Big reductions in the number of beds and staff at Vale of Leven Hospital have been revealed.

A Freedom of Information response to Jackie Baillie MSP shows that in 2007 there were 130 inpatient beds available at the Vale of Leven hospital.

But by 2016 that figure had reduced to just 82 beds where it remains today, a total reduction of 36 per cent - a reduction Ms Baillie described as “shocking”.

Last year West Dunbartonshire Council ran a campaign to encourage Bankies to head to the Vale if they required treatment for minor injuries.

But, in what MSP Baillie calls “a further blow”, the same FOI response revealed that overall staff numbers have been slashed by almost 40 per cent, from 913 in 2007 to just 555 in 2018.

As well as the 40 per cent cut to nursing and midwifery staff, medical staff have been slashed by 70 per cent since 2007.

Ms Baillie said: “The Vale of Leven Hospital is valued by patients right across West Dunbartonshire. For patients, getting treatment at the RAH or the other hospitals across Greater Glasgow and Clyde is just a journey too far.

“Hard working staff across the area are struggling to cope with increasing demands but the health board has dramatically cut beds and staff numbers leaving our health service struggling.

“It is increasingly clear that the promises made by the Vale Vision have not been kept, as services continue to be moved away from the hospital and centralised in Paisley.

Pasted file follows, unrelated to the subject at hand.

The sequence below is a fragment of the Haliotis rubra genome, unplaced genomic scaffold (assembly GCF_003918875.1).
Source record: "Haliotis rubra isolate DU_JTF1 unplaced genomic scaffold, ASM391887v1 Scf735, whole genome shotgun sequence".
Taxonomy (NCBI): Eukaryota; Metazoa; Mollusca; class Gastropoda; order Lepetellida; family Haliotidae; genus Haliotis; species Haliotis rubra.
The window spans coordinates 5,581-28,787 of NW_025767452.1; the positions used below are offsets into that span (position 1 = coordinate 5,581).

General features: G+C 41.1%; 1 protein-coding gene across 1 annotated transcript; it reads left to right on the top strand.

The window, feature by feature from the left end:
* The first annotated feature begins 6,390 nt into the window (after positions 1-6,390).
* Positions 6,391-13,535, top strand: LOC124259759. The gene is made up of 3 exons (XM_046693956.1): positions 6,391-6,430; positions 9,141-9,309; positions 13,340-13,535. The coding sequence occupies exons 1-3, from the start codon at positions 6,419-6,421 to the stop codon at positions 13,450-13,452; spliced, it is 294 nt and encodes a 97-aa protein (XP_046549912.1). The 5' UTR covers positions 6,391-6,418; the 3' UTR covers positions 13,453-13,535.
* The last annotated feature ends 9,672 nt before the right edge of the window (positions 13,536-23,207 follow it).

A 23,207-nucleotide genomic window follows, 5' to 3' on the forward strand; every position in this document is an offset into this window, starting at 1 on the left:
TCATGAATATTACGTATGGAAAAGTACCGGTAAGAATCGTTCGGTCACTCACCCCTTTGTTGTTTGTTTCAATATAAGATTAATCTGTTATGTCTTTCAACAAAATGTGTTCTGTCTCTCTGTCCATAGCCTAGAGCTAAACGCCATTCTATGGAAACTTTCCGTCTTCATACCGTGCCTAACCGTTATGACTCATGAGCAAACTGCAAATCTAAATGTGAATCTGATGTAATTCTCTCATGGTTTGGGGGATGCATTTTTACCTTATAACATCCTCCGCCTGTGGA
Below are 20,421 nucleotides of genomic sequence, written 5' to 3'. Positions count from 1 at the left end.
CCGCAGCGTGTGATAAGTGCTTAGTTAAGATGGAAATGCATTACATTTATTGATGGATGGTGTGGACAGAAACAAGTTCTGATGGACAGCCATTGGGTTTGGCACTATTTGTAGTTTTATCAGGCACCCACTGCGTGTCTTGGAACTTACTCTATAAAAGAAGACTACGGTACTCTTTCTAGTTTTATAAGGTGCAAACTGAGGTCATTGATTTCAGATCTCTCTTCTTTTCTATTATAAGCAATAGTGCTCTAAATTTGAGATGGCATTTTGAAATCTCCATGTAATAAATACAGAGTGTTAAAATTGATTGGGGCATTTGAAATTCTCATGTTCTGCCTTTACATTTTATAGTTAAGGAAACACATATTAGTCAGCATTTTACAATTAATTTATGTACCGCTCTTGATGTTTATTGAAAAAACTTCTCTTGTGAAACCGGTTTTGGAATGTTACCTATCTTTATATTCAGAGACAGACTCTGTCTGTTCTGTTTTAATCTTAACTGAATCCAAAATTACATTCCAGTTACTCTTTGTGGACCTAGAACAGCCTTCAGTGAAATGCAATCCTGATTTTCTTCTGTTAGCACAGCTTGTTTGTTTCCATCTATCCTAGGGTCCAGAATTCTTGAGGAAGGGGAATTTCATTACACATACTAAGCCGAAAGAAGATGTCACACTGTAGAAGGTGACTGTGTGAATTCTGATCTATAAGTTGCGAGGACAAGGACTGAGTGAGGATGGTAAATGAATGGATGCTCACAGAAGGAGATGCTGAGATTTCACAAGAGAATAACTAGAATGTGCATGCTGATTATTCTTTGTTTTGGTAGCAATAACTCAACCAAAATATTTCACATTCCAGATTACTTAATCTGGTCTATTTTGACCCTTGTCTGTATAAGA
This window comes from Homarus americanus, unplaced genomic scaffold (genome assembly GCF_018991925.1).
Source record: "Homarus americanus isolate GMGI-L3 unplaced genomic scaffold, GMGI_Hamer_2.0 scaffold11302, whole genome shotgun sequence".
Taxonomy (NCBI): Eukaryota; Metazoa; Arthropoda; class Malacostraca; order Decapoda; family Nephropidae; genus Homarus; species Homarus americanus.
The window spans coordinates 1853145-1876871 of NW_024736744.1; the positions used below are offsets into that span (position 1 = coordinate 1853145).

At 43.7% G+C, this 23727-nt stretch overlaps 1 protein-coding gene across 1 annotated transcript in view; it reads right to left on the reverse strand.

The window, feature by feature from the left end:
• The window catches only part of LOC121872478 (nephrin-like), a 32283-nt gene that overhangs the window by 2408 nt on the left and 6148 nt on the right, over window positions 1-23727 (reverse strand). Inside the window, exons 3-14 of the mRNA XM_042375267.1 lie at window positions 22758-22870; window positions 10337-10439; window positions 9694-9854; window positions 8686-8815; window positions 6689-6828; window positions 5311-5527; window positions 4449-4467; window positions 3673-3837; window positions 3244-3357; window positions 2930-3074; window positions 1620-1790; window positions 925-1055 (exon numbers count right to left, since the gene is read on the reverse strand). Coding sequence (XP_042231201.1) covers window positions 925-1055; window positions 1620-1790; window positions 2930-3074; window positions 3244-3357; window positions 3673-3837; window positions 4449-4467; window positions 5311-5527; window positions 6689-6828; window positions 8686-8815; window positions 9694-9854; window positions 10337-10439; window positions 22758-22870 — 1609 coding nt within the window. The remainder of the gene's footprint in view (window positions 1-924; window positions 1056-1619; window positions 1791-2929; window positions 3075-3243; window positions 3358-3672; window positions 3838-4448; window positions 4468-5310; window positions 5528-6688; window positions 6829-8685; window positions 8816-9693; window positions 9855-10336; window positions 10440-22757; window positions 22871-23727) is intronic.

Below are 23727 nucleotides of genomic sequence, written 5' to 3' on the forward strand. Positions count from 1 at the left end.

“It is time that NHS Greater Glasgow and Clyde committed to the Vale and stopped trying to take things away from our local community.”

However, the health board said the reductions are the result of more day surgery and a shift in the balance of care from hospital to community services.

A spokesperson said: “Our ‘Moving Forward Together’ strategy, approved in June, sets out how primary, community and acute health and social care services will work together in the future to support people to live longer, healthier lives in their own homes and communities and to promote self-management and independence.

“Care shall be delivered as close to home as possible, supported by a network of community services with safe, effective and timely access to high quality specialist services for those whose needs cannot be met in the community.

“Our bed numbers have not reduced in the past year and the reasons for the previous reductions between 2007 and 2016 are due to more same day surgery resulting on less need for overnight beds and more care being provided in the community, both in the case of mental health beds and acute hospital beds.

“This shift in the balance of care from hospital to community services is a long term ambition both at a national level and locally. This ambition is drawn from best practice from across the world.”